Are any sort of warp drives completely impossible? If so, which of the following would best for interstellar travel: beamed propulsion, matter/antimatter reaction, Bussard scramjet, or something else?
This very fascinating for me.

     It's possible in the sense that the laws of physics do not forbid it. Who knows how long until it's economically possible -- if the Singularity is correct, perhaps shortly thereafter :)
    Two approaches generally deemed workable are the antimatter rocket, and beamed-laser sail. (IIRC, the Bussard scramjet is thought to have some strikes against it, but I've forgotten the details.)
     At 0.99c, gamma = 1/sqrt(1-(v/c)^2) ~=~ 7, so 100k light years for the galactic diameter would take about 100k years and would be perceived as 14k years passage of time for those onboard. 
      The size and mass of the vessel would depend on the size of the cargo. The amount of "fuel" would be unbelievable; guessing without checking the numbers, you'd want something like planetary-size solar collectors to gather the energy to power either your antimatter-producing factory or the interstellar laser.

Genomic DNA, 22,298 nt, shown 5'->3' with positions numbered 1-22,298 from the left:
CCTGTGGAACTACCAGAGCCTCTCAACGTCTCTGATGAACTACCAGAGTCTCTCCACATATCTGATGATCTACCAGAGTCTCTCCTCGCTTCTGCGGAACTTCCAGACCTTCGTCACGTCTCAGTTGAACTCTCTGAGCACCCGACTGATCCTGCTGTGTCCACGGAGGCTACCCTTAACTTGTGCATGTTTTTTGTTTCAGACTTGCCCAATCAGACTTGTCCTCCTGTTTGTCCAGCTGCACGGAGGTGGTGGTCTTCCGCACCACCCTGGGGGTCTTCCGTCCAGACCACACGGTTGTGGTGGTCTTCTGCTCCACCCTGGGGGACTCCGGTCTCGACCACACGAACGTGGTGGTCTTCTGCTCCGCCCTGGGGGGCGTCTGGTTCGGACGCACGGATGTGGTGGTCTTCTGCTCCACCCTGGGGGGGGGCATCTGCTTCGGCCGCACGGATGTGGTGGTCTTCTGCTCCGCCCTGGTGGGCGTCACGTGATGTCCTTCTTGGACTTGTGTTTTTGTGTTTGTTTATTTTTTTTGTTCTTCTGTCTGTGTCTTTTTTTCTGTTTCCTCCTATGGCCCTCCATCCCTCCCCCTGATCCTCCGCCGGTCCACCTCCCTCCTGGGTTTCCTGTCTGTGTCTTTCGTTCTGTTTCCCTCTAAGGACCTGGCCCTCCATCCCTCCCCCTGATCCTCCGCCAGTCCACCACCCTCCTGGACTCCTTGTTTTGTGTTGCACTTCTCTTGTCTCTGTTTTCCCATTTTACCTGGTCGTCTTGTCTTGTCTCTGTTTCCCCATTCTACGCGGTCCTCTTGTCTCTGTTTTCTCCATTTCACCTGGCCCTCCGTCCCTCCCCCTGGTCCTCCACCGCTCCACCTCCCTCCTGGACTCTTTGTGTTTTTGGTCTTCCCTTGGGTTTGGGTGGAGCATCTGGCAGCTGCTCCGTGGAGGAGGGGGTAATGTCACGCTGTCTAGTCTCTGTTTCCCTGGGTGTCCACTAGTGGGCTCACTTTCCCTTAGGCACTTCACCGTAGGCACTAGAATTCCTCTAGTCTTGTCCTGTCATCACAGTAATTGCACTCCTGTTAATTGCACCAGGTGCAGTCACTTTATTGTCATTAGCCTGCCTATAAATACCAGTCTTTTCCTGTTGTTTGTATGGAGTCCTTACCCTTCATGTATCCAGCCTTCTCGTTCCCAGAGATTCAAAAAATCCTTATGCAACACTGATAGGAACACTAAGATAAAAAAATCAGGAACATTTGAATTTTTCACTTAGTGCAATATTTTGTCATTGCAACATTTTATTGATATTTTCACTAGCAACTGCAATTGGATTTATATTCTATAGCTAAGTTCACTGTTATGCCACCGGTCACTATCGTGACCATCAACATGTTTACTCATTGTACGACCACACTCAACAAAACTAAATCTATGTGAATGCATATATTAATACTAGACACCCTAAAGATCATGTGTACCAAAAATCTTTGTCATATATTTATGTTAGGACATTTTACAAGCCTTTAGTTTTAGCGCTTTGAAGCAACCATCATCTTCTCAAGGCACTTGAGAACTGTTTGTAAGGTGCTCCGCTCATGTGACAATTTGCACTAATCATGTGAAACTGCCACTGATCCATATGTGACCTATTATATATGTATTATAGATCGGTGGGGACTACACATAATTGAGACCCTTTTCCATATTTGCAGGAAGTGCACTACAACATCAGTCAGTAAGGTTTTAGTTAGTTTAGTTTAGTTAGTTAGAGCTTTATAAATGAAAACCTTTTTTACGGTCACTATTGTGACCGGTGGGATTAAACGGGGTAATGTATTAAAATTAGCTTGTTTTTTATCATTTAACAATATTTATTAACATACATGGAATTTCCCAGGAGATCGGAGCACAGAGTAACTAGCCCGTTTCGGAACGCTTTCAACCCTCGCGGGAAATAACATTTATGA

It's hard to see that a galactic civilization would be enabled by near-lightspeed sublight travel. Much easier to slowboat it and then send information around (teleporting consciousness should be easy by that time.) The possibility/impossibility of warp drives is a subject of interest to various GR theorists. There are occasional glimmers of hope ;)

     A couple of starting points you might look up are Alcubierre drive and the novel _Rocheworld_.
    -Alex
« Last Edit: 08/03/2011 04:56 AM by alexw »

Offline 93143

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Re: 99% of Light speed
« Reply #2 on: 08/03/2011 07:54 AM »
...teleporting consciousness should be easy by that time.

Assuming rather a lot, aren't you?  Considering that consciousness isn't even an objective phenomenon in the first place?